Last Updated on May 7, 2015, by eNotes Editorial. Word Count: 372
Susan Perabo describes one week, Monday to Monday, in the characters’ lives to demonstrate their routines, which establish the basis for the change in two of the characters. The story is also roughly divided into two halves, the first part showing the daughter heavily sedated and the second part showing...
(The entire section contains 372 words.)
See This Study Guide Now
Susan Perabo describes one week, Monday to Monday, in the characters’ lives to demonstrate their routines, which establish the basis for the change in two of the characters. The story is also roughly divided into two halves, the first part showing the daughter heavily sedated and the second part showing her off her medications. The author parallels these two parts with the perspectives of the characters. In the first part, the daughter and stepfather seem trapped and disillusioned. In the second part, they are active and willing to change their situation. The two parts of the story suggest a movement from disorder to order, from a sedated fugue to a clearer perspective illustrated by their suspension above the material world as they sit atop the Ferris wheel trying to exorcise their pain. The author’s allusion to Frost’s poem, in addition to providing the story title, intensifies the serious nature of the characters’ anxiety. Their worlds are disordered and precariously close to ending because of the animosity of misguided human desire.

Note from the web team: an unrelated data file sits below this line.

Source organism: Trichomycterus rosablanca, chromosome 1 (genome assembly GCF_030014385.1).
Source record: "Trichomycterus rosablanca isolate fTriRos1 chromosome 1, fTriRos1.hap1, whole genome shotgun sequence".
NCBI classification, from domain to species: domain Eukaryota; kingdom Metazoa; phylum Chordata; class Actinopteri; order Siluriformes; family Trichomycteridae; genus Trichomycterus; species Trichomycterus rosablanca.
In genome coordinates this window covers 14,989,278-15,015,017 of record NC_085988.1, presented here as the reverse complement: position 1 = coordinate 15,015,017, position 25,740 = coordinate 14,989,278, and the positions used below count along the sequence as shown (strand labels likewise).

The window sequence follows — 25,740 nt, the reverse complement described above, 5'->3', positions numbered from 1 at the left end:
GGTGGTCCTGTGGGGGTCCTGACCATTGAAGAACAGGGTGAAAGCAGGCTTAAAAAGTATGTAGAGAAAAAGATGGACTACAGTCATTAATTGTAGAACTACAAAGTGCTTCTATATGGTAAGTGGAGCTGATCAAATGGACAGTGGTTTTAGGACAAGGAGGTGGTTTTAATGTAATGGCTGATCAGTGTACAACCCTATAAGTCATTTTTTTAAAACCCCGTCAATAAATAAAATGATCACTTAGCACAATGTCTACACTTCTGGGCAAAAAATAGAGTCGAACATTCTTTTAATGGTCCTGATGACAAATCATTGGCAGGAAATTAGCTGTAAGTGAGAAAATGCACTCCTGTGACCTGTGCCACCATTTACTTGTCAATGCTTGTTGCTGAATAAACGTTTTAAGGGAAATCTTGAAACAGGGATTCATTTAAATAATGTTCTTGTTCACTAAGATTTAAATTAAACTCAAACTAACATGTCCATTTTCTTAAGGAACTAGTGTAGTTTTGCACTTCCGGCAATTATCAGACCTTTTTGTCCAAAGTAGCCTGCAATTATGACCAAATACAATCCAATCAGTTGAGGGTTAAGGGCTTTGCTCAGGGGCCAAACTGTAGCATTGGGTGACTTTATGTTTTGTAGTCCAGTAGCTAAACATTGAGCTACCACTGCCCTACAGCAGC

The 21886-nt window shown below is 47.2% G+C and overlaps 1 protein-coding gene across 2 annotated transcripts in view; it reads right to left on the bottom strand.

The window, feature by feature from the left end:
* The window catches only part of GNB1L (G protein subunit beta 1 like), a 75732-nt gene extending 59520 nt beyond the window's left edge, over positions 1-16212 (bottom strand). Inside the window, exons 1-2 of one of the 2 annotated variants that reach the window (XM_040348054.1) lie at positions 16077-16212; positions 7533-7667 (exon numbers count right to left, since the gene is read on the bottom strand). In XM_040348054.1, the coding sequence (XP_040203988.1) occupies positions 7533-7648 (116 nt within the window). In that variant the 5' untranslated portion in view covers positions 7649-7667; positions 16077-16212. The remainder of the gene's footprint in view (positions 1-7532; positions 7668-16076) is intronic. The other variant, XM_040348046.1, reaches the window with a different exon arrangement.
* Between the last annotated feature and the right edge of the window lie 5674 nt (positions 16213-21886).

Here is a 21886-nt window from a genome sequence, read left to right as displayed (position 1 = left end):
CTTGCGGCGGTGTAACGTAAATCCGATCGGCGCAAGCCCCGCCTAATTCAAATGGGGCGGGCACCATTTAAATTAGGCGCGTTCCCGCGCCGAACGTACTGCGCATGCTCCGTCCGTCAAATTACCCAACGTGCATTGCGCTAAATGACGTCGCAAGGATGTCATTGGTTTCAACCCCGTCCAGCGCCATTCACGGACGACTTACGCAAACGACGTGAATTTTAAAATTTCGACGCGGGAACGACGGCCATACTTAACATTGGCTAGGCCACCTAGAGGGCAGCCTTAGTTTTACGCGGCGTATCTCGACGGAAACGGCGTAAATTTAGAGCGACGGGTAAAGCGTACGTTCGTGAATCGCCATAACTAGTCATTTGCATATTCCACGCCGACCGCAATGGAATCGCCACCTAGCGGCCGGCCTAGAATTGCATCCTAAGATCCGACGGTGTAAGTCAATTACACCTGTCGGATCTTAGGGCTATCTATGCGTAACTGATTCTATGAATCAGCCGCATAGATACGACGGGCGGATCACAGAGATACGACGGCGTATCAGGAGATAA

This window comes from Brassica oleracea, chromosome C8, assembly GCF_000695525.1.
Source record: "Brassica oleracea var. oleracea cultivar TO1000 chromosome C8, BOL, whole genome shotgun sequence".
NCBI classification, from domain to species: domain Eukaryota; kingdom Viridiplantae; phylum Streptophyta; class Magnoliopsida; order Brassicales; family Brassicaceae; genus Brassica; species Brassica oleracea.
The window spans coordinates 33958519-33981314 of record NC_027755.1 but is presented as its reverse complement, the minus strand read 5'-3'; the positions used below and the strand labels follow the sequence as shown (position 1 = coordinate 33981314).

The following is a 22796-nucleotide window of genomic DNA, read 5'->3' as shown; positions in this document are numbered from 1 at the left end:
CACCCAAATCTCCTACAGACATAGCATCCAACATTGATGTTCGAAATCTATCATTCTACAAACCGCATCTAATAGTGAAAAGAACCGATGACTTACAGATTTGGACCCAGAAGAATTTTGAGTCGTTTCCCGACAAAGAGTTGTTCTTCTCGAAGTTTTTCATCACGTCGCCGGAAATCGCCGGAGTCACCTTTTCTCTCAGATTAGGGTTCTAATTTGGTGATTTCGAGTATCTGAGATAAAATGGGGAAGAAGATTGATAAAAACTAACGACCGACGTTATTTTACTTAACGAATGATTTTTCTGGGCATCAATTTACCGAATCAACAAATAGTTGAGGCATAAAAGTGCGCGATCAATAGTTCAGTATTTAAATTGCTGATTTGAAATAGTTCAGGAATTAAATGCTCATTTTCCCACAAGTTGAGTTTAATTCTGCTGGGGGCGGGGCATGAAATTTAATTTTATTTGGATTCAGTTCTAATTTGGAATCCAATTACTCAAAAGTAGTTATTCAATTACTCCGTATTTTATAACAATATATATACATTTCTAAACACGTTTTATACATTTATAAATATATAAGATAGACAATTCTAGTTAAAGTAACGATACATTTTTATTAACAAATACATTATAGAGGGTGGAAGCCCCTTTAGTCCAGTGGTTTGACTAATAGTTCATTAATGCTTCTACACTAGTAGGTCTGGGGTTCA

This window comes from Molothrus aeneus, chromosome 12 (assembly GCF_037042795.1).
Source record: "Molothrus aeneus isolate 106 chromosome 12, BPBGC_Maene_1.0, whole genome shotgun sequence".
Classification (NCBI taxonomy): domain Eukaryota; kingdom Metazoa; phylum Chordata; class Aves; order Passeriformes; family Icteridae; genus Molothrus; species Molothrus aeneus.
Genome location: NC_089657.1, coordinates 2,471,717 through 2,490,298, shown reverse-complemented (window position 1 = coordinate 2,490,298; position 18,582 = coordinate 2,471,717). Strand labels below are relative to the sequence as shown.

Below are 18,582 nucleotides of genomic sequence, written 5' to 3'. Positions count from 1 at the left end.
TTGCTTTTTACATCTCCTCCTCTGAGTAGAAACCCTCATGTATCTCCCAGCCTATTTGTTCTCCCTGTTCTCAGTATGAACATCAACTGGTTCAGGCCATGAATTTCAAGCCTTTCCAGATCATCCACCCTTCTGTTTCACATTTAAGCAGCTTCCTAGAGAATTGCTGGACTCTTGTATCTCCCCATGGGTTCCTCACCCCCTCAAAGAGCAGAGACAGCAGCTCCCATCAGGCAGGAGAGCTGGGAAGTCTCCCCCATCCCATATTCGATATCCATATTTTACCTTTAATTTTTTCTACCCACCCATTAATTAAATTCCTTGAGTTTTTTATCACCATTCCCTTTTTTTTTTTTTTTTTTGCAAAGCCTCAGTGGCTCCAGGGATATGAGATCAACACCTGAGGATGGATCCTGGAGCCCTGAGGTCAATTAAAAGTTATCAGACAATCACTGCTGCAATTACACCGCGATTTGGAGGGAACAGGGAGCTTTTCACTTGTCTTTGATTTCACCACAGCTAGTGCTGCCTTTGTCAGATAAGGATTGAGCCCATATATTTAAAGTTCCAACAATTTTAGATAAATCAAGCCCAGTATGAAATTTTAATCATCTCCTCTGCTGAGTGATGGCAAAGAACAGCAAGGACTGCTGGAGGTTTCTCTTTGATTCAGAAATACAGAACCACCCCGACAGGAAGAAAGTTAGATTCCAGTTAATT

The story moves along primarily via the dialogue of the characters, although the participant narrator also provides readers with sufficient background information to establish the anxiety of her situation. The story does not follow a conventional plot. There is much more emphasis on characterization and revelatory dialogue, but the story does move toward resolution of the immediate conflicted situation. The resolution, however, is ambiguous. Readers are led to believe the daughter and Mr. Arnette will indeed act by leaving for Canada, but questions remain about the nature of their relationship. Is it only an ecstatic fire of the moment, a fire that will burn out of control? The suspension above the material world on the Ferris wheel is pronounced safe by Mr. Arnette, but their position is temporary; they must eventually come back down to earth. What will be the reality of their experience once the safe but temporary suspension has run its course? Readers celebrate the courage of the characters who act and remove themselves from a deceitful and painful situation, but questions about their ability to maintain a healthy equilibrium in the future remain. Perabo’s use of a troubled first-person participant narrative voice skillfully intensifies the ambiguity.